American/German Club

Frank Nechvatal

The club celebrated Weihnachten (Christmas) on December 22 with a dinner in the Horizon Room. The meal was ausgezeichnet (outstanding), once again a tip of the Hut to the Julie and her Horizon Room Staff. For the January meeting on Tuesday, January 26 we will celebrate Fasching, Fastnacht, Karnaval, the celebration that comes before the season of Lent. Lent commemorates the 40 days Jesus fasted in the desert before he went into Jerusalem to celebrate Passover. Of course, this led to his arrest and sentence of death on the cross by the Romans. His death and resurrection three days later is now the Christian Celebration of Easter. Fasching is notably celebrated with people wearing costumes/masks and partying before the start of Lent. During Lent Christians typically fast or give up something in remembrance of Jesus’ sacrifice in the desert and his impending death. Many celebrate by not eating meat on the Fridays during Lent as a form of fasting. Remember to come to the January meeting in costume. We will meet at 6:00 p.m. in the Lakeview Room.

As we continue our history of Germany we turn to the period at the end of the Renaissance. Here we see the coming together of the various German States under the leadership of the Prussian State. The notable leader was Frederick II “the Great” Frederick challenged the Austrian/Hungarian leader, Maria Theresa. She had established her power in the War of Austrian Succession; however, in the Silesian Wars and the Seven Years’ War, she ceded 95 percent of Silesia to Frederick. After the Peace of Hubertsburg, Austria, Prussia and Saxony, Prussia established itself as a great power and challenge Austria for a century long rivalry for leadership of the German people.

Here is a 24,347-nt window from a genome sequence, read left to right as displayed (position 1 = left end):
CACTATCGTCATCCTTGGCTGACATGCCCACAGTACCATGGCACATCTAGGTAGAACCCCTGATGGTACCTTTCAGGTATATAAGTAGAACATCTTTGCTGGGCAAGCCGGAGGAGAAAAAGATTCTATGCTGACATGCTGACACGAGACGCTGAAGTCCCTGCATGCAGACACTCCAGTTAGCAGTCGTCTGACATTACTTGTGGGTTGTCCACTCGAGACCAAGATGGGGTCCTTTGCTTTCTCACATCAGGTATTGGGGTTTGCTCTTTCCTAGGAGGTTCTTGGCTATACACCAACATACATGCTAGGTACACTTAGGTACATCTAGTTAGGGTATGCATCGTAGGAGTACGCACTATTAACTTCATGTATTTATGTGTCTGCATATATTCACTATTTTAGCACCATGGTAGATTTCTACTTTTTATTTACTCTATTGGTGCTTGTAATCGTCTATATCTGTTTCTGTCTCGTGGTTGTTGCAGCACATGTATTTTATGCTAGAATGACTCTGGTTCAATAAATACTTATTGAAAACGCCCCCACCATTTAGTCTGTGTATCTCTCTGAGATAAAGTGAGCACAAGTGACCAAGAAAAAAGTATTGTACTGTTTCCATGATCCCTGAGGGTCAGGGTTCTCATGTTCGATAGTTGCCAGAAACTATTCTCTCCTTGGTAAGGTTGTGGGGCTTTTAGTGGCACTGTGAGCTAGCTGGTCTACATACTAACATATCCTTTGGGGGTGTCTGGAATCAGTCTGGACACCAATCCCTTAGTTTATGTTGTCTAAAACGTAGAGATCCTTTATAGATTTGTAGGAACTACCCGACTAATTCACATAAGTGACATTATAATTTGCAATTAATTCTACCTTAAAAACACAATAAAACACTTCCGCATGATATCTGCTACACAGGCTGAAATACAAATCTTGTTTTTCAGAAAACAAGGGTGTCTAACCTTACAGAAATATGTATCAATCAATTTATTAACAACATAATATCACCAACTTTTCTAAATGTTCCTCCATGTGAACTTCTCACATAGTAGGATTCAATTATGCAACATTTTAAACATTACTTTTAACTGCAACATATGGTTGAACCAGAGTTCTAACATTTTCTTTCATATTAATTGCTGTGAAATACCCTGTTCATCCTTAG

From 1807 to 1871 the smaller German States were swallowed up by Prussia; in turn, Prussia established the German Empire. In the heavily agrarian society of the various German States, land ownership became very important. The German nobles of these states controlled the localities, but also the Prussian Court. They were referred to as Junkers. By the time the German Empire was founded in 1871 the Junkers dominated the army, the navy, the bureaucracy and the royal court and generally set governmental policies. The peasants in the German States with the abolition of feudal obligations enjoyed some autonomy afforded them by the Junkers. Led by the Enlightenment they established a more efficient market-oriented rural economy. The great authors/philosophers of the Enlightenment, Johann Gottfried von Herder, Johann Wolfgang von Goethe, and Friedrich Schiller promoted the German language and culture which in turn fostered the development of German nationalism.

Germany was united by Otto von Bismarck into the German Reich by 1871. Bismarck influenced German politics until 1890. In 1888 Wilhelm II became Kaiser (Emperor) and Germany was off and running into the 20th century.

Next month we will continue with The Age of Bismarck and the beginning of World War I.

Auf wiedersehen